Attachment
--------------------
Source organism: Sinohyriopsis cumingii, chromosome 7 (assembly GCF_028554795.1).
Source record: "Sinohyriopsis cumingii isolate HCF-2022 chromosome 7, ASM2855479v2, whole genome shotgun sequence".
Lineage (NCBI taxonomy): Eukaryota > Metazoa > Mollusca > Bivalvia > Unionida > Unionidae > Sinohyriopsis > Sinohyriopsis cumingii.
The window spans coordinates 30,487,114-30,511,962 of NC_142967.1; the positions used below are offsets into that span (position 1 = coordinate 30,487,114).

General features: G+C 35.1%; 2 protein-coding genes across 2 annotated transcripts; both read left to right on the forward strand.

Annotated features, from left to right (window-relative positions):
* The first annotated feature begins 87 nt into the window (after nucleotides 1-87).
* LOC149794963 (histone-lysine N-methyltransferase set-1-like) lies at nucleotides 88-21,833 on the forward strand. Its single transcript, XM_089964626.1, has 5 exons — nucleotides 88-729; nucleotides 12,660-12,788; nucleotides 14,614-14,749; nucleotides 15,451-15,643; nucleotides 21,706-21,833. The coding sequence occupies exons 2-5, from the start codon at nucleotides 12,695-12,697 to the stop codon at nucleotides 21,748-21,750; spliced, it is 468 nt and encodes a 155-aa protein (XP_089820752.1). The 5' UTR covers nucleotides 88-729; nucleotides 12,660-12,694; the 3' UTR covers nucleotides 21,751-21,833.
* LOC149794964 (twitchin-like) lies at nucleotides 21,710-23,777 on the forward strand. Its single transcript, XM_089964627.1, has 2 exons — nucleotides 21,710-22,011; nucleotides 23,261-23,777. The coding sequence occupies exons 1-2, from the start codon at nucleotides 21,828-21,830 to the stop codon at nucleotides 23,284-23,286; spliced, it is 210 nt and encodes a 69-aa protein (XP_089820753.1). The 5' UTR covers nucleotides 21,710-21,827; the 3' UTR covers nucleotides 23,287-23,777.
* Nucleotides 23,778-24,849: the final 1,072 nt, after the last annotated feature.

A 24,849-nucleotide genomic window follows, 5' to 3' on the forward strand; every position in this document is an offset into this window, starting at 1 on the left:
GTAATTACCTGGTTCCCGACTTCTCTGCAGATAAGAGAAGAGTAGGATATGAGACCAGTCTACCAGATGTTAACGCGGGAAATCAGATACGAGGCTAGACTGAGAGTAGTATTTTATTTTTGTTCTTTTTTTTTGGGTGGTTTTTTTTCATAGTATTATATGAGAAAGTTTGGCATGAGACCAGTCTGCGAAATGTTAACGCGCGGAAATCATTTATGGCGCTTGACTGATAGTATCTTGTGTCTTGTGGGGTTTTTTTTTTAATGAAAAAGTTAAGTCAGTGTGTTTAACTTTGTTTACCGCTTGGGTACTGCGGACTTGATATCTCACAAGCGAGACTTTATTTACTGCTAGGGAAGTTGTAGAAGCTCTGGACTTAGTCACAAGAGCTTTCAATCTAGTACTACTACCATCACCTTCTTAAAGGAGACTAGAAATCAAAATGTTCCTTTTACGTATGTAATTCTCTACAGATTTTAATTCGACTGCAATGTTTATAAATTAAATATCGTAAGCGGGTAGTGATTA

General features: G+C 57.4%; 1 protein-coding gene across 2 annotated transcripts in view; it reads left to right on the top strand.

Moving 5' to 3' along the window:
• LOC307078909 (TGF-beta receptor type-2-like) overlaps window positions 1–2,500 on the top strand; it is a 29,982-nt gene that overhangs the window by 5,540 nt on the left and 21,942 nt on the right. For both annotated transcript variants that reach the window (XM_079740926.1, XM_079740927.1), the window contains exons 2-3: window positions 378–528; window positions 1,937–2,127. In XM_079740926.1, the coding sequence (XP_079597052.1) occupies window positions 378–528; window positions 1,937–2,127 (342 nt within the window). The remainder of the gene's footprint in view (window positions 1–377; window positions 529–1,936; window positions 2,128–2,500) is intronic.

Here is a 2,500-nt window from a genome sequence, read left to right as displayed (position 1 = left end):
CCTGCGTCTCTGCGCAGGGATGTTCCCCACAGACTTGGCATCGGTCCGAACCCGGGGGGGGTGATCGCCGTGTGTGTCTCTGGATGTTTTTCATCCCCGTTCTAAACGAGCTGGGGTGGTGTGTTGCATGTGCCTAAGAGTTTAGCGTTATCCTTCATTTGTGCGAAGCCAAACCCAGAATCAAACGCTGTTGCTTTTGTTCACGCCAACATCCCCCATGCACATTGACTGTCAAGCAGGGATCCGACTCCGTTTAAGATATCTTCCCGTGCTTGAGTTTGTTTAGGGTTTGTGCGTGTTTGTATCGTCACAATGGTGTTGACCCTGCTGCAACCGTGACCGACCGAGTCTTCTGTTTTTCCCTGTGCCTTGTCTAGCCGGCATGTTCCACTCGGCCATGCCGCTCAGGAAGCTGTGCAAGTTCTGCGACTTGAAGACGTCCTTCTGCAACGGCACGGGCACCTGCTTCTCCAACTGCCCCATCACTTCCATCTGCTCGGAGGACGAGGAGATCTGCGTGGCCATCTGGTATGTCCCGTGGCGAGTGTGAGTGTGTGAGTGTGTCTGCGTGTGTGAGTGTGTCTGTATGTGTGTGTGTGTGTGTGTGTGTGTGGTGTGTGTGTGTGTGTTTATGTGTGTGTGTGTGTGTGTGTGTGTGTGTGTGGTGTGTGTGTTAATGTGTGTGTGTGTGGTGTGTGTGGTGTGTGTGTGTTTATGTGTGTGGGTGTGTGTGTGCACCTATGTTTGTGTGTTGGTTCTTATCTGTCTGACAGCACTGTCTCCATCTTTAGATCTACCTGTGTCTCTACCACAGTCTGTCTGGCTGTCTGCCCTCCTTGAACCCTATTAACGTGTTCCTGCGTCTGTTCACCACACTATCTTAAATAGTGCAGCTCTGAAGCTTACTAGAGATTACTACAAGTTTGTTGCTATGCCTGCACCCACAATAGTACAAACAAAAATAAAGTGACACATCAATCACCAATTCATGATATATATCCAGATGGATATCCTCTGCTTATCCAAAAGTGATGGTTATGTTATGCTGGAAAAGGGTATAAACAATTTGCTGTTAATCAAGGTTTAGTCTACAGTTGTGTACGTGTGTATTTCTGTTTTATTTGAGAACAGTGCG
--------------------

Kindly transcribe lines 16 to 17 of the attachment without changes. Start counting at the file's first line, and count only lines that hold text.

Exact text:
Here is a 2,500-nt window from a genome sequence, read left to right as displayed (position 1 = left end):
CCTGCGTCTCTGCGCAGGGATGTTCCCCACAGACTTGGCATCGGTCCGAACCCGGGGGGGGTGATCGCCGTGTGTGTCTCTGGATGTTTTTCATCCCCGTTCTAAACGAGCTGGGGTGGTGTGTTGCATGTGCCTAAGAGTTTAGCGTTATCCTTCATTTGTGCGAAGCCAAACCCAGAATCAAACGCTGTTGCTTTTGTTCACGCCAACATCCCCCATGCACATTGACTGTCAAGCAGGGATCCGACTCCGTTTAAGATATCTTCCCGTGCTTGAGTTTGTTTAGGGTTTGTGCGTGTTTGTATCGTCACAATGGTGTTGACCCTGCTGCAACCGTGACCGACCGAGTCTTCTGTTTTTCCCTGTGCCTTGTCTAGCCGGCATGTTCCACTCGGCCATGCCGCTCAGGAAGCTGTGCAAGTTCTGCGACTTGAAGACGTCCTTCTGCAACGGCACGGGCACCTGCTTCTCCAACTGCCCCATCACTTCCATCTGCTCGGAGGACGAGGAGATCTGCGTGGCCATCTGGTATGTCCCGTGGCGAGTGTGAGTGTGTGAGTGTGTCTGCGTGTGTGAGTGTGTCTGTATGTGTGTGTGTGTGTGTGTGTGTGTGGTGTGTGTGTGTGTGTTTATGTGTGTGTGTGTGTGTGTGTGTGTGTGTGTGGTGTGTGTGTTAATGTGTGTGTGTGTGGTGTGTGTGGTGTGTGTGTGTTTATGTGTGTGGGTGTGTGTGTGCACCTATGTTTGTGTGTTGGTTCTTATCTGTCTGACAGCACTGTCTCCATCTTTAGATCTACCTGTGTCTCTACCACAGTCTGTCTGGCTGTCTGCCCTCCTTGAACCCTATTAACGTGTTCCTGCGTCTGTTCACCACACTATCTTAAATAGTGCAGCTCTGAAGCTTACTAGAGATTACTACAAGTTTGTTGCTATGCCTGCACCCACAATAGTACAAACAAAAATAAAGTGACACATCAATCACCAATTCATGATATATATCCAGATGGATATCCTCTGCTTATCCAAAAGTGATGGTTATGTTATGCTGGAAAAGGGTATAAACAATTTGCTGTTAATCAAGGTTTAGTCTACAGTTGTGTACGTGTGTATTTCTGTTTTATTTGAGAACAGTGCG